Detail from The Stroud Ossuary (2023), Brian Clarke. Courtesy Brian Clarke Studio

Though far smaller than his largest works, the biggest piece seen here is a mighty 42-metre-square wall of stained glass, mouth-blown by the many craftspeople working for the artist; he employs up to 100 at any one time. The title Ardath (2023) translates from Hebrew to ‘flowering field’. Abstracted blossoms appear as if splashed, liquid-like, across the monumental surface. Ardath was commissioned for a multi-faith centre, which points to a paradox in Clarke’s practice: after discovering stained glass as an 11-year-old visiting York Minster, he has spent a lifetime trying to forge a secular identity for the medium. He is scathing about the Church of England’s role as a patron over the last century – ‘almost, to the point of obsession, in pursuit of mediocrity’, as he puts it. ‘I don’t know if stained glass has a future of any significance. But if it does, then that future has got to be in the secular urban fabric,’ says Clarke. And yet, religious references crop up time and again. The title of the Newport Street Gallery exhibition, A Great Light, is taken from Isaiah 9:2 (‘The people who walked in darkness have seen a great light’) and in his recent watercolour series, Vespers. Perhaps the association of stained glass and spirituality is unavoidable. As Clarke says, ‘With the trans-illumination of colour dancing across the engineering, the stonework, the floors, the people – it’s not surprising that light is often used as an analogue for the divine.’

As we speak in his Arts and Crafts home, my eye is drawn back time and again to the works that surround us. Among many others, I spot a Le Corbusier maquette for stained glass, destined for the Unité d’Habitation in Marseille; a Max Ernst design casually propped on the floor; a glorious maquette for a rose window by Matisse. On this latter, he notes: ‘Matisse and Chagall both said at the end of their lives that had they discovered stained glass earlier in their careers they would have abandoned painting.’ Twentieth-century stained glass is a passion of Clarke’s, who became hooked after encountering avant-garde examples from post-war Germany – in particular, the art of Johannes Schreiter. Eventually, the artist realised he had built up an extremely substantial collection spanning eight centuries. Might the future hold a Brian Clarke Centre for Stained Glass to show these works publicly, I venture? ‘I think the answer to that is quite possibly, yeah.’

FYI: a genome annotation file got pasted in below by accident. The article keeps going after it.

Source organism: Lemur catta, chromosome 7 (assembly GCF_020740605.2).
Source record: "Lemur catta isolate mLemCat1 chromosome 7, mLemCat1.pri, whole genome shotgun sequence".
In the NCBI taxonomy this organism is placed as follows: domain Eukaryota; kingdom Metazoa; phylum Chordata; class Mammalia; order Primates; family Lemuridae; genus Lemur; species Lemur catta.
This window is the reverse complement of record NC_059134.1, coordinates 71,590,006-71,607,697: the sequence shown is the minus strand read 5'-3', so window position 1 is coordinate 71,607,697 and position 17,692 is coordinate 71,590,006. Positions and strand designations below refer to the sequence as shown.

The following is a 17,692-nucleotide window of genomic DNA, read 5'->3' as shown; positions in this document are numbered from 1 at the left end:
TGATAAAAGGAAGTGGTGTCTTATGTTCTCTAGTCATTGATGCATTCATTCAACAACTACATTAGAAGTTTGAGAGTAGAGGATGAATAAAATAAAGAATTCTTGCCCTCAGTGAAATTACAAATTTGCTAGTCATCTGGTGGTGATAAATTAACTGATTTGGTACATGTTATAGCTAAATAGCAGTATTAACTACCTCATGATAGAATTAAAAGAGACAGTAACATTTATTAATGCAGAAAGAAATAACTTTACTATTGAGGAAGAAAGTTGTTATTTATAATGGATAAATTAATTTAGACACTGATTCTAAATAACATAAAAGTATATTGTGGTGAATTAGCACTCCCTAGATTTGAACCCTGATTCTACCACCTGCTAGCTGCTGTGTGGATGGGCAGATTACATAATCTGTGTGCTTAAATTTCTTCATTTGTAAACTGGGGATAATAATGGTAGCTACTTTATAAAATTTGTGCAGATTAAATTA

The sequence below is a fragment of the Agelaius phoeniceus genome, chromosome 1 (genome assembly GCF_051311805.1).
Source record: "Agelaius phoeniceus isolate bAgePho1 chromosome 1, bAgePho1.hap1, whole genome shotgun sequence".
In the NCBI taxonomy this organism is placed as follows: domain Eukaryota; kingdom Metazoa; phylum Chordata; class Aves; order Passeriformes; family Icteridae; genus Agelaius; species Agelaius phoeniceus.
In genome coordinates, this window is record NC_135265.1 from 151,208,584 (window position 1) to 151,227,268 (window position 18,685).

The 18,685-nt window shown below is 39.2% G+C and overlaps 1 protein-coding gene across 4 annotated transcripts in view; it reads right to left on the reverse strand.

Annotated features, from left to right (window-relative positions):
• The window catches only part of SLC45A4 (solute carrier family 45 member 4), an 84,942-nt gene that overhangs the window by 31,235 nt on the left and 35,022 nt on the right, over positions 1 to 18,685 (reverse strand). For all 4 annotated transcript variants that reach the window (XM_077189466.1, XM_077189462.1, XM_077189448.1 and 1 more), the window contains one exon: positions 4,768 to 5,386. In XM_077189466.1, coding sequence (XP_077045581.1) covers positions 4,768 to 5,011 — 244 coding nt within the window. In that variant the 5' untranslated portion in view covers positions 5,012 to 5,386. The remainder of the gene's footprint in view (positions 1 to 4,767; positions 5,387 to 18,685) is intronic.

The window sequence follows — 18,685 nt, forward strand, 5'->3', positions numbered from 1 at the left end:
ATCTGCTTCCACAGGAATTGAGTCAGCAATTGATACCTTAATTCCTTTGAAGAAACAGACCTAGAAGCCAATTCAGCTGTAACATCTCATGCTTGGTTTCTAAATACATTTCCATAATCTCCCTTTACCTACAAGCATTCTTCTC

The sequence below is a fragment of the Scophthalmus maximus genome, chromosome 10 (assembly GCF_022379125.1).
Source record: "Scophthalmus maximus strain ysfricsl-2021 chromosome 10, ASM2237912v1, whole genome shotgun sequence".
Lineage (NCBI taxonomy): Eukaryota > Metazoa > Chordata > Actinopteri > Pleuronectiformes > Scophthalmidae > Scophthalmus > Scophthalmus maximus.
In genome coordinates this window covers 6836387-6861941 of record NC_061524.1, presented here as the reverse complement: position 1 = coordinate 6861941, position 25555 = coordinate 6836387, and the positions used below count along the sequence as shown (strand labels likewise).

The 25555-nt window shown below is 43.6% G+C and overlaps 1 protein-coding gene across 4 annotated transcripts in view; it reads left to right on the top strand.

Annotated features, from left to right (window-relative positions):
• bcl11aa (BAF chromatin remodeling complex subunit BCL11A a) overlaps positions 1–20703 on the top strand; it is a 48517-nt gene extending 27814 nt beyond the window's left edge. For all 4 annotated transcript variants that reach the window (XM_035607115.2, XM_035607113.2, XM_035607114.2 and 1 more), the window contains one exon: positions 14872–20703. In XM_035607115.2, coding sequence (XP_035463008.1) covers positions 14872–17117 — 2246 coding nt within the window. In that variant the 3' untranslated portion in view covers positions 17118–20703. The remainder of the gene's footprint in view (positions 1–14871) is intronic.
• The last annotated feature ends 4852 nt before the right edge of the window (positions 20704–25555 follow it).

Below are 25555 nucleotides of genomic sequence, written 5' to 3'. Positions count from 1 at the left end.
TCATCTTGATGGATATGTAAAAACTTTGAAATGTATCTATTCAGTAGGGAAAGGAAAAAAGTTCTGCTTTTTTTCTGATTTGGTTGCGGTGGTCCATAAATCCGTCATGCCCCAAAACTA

Stained glass green panels with floral patterning

Flowers for Zaha (2016), Brian Clarke. Courtesy Brian Clarke Studio

The desire to share a lifetime’s knowledge has led to a new project: a memoir that combines autobiography with the history of stained glass over the last millennium. Ill health has slowed this project down – though while in hospital, Clarke still managed to produce more than 200 collages – but he remains ebullient, brimming with ideas and plans for the future. ‘People say, “Do you aspire to being as great as the medievals?” No, I want to surpass them – I want to go beyond Chartres [Cathedral]. And there is really the potential to do that,’ he adds. ‘I have never been as excited about the potential of the medium in my entire life as I am today.’

‘Brian Clarke: A Great Light’ is at Newport Street Gallery, London from 9 June until 24 September.